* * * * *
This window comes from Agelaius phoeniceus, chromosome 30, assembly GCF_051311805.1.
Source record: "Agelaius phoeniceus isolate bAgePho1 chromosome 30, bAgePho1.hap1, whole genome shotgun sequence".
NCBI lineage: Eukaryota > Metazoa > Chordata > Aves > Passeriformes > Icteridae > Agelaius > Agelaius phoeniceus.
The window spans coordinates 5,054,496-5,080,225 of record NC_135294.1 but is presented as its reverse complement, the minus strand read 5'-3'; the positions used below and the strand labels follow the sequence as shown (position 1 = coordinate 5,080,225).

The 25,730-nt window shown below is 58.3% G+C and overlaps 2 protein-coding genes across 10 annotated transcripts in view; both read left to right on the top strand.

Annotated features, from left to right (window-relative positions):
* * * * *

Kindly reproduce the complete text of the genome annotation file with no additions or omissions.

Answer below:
This window comes from Agelaius phoeniceus, chromosome 30, assembly GCF_051311805.1.
Source record: "Agelaius phoeniceus isolate bAgePho1 chromosome 30, bAgePho1.hap1, whole genome shotgun sequence".
NCBI lineage: Eukaryota > Metazoa > Chordata > Aves > Passeriformes > Icteridae > Agelaius > Agelaius phoeniceus.
The window spans coordinates 5,054,496-5,080,225 of record NC_135294.1 but is presented as its reverse complement, the minus strand read 5'-3'; the positions used below and the strand labels follow the sequence as shown (position 1 = coordinate 5,080,225).

The 25,730-nt window shown below is 58.3% G+C and overlaps 2 protein-coding genes across 10 annotated transcripts in view; both read left to right on the top strand.

Annotated features, from left to right (window-relative positions):